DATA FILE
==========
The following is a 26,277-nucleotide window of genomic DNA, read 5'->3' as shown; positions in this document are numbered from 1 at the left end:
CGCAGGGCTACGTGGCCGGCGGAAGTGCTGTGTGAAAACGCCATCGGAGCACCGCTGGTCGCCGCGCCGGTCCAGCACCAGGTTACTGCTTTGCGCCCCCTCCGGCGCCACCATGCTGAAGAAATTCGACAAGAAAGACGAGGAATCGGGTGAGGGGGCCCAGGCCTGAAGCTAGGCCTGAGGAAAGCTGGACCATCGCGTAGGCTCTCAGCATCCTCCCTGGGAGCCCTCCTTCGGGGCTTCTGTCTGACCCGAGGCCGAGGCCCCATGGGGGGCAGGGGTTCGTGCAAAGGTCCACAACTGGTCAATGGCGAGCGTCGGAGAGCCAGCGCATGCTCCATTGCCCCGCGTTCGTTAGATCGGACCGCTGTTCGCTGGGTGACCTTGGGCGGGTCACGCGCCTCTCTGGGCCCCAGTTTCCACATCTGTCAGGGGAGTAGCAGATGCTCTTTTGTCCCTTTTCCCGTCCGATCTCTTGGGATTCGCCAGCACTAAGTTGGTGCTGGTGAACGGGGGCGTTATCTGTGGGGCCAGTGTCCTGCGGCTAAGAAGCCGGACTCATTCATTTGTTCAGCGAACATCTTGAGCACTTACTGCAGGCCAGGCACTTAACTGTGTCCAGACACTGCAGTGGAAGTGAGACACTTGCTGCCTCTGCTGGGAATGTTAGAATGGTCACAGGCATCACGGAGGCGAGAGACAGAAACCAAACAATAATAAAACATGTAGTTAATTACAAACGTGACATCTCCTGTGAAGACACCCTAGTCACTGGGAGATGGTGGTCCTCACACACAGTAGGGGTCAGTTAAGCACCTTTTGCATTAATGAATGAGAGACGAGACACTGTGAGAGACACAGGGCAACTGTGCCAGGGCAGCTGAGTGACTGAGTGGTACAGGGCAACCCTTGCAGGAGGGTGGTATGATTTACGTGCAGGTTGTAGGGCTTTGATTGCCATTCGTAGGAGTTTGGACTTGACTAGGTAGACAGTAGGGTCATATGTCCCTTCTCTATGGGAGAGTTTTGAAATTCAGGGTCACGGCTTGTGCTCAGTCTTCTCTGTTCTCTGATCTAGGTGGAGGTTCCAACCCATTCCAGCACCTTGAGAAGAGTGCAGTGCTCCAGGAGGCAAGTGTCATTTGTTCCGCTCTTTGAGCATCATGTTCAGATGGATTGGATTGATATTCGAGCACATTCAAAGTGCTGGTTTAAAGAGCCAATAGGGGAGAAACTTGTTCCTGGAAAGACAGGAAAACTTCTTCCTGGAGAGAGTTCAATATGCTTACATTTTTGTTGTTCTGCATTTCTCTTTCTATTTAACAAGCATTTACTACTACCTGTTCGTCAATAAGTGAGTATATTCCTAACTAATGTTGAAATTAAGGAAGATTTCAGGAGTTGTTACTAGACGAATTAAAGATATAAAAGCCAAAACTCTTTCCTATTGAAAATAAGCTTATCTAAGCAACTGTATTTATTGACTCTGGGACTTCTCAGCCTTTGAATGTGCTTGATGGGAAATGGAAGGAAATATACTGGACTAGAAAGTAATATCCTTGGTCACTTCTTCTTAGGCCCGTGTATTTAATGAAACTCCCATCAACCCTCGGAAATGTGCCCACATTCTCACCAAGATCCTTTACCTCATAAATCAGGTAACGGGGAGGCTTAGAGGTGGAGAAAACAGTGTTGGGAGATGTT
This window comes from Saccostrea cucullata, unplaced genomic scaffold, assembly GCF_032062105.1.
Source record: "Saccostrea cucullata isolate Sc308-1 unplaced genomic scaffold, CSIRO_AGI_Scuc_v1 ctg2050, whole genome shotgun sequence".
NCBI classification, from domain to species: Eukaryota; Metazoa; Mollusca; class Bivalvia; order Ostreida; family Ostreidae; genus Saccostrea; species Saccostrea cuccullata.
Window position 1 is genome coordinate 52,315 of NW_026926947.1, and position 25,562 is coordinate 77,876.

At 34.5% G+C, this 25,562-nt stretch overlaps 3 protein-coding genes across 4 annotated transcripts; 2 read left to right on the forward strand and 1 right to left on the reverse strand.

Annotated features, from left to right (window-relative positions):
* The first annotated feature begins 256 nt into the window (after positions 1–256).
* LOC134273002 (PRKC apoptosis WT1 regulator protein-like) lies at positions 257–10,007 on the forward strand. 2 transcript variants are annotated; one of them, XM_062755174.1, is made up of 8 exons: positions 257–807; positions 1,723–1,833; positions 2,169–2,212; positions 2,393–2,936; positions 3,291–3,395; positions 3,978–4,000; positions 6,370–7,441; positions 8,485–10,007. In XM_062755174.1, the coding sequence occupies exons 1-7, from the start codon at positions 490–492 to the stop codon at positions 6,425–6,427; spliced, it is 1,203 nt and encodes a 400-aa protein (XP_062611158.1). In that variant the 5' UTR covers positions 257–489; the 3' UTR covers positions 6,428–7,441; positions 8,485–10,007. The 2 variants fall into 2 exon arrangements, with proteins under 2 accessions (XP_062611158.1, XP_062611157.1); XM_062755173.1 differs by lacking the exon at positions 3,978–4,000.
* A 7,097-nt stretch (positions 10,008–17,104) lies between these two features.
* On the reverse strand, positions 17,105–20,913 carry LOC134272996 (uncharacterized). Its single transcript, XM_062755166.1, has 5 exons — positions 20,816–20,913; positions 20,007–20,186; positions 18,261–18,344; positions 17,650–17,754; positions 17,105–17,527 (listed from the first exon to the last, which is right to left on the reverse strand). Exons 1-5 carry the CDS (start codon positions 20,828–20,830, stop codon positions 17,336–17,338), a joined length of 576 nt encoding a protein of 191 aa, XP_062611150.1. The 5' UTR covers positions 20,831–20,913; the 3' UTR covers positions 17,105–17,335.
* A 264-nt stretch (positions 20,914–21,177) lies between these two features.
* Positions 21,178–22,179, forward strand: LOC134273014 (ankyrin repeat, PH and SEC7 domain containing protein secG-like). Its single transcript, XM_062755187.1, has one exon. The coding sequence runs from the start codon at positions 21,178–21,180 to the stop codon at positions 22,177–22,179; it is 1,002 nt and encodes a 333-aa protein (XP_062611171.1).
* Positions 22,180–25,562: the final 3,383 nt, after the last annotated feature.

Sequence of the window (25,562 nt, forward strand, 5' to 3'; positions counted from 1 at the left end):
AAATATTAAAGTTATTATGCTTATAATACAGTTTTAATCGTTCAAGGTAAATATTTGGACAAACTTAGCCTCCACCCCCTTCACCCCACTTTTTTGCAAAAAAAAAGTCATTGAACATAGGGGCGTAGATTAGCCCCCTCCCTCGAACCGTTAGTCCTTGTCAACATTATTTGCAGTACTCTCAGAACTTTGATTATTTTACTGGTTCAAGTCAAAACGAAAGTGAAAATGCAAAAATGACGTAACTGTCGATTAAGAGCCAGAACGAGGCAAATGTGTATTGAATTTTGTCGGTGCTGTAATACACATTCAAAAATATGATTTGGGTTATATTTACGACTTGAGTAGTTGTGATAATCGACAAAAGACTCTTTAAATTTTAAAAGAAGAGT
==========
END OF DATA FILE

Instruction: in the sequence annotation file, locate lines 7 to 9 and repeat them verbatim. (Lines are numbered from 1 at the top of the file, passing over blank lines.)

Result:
At 34.5% G+C, this 25,562-nt stretch overlaps 3 protein-coding genes across 4 annotated transcripts; 2 read left to right on the forward strand and 1 right to left on the reverse strand.

Annotated features, from left to right (window-relative positions):
* The first annotated feature begins 256 nt into the window (after positions 1–256).